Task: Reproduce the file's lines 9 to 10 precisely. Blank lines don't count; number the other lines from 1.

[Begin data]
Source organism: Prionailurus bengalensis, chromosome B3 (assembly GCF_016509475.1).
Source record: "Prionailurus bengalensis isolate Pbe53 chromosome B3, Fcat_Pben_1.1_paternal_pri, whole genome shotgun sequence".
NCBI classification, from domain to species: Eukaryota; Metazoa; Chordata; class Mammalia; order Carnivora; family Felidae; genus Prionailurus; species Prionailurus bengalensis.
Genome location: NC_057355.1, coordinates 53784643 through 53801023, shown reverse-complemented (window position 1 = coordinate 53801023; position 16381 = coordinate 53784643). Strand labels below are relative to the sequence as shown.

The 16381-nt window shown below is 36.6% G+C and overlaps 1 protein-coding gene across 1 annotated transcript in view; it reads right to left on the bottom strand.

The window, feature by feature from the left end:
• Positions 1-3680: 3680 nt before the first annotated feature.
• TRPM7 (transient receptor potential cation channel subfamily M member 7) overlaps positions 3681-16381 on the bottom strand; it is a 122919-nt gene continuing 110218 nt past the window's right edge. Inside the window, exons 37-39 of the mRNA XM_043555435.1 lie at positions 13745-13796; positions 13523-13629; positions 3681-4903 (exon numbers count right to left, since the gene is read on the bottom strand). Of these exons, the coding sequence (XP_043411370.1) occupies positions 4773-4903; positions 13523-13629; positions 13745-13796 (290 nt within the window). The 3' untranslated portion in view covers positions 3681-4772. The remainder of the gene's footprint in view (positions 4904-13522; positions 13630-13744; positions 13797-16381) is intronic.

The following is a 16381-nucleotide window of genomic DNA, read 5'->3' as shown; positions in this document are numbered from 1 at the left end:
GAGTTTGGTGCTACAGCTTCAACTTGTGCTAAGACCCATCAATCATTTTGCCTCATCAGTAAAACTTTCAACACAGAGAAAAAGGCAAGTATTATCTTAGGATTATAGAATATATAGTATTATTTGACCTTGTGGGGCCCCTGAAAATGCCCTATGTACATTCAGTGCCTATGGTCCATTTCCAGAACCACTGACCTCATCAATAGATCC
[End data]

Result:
The following is a 16381-nucleotide window of genomic DNA, read 5'->3' as shown; positions in this document are numbered from 1 at the left end:
GAGTTTGGTGCTACAGCTTCAACTTGTGCTAAGACCCATCAATCATTTTGCCTCATCAGTAAAACTTTCAACACAGAGAAAAAGGCAAGTATTATCTTAGGATTATAGAATATATAGTATTATTTGACCTTGTGGGGCCCCTGAAAATGCCCTATGTACATTCAGTGCCTATGGTCCATTTCCAGAACCACTGACCTCATCAATAGATCC